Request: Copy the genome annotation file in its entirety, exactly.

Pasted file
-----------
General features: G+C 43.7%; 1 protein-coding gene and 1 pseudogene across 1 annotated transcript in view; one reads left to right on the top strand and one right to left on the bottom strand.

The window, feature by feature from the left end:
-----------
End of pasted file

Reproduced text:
General features: G+C 43.7%; 1 protein-coding gene and 1 pseudogene across 1 annotated transcript in view; one reads left to right on the top strand and one right to left on the bottom strand.

The window, feature by feature from the left end: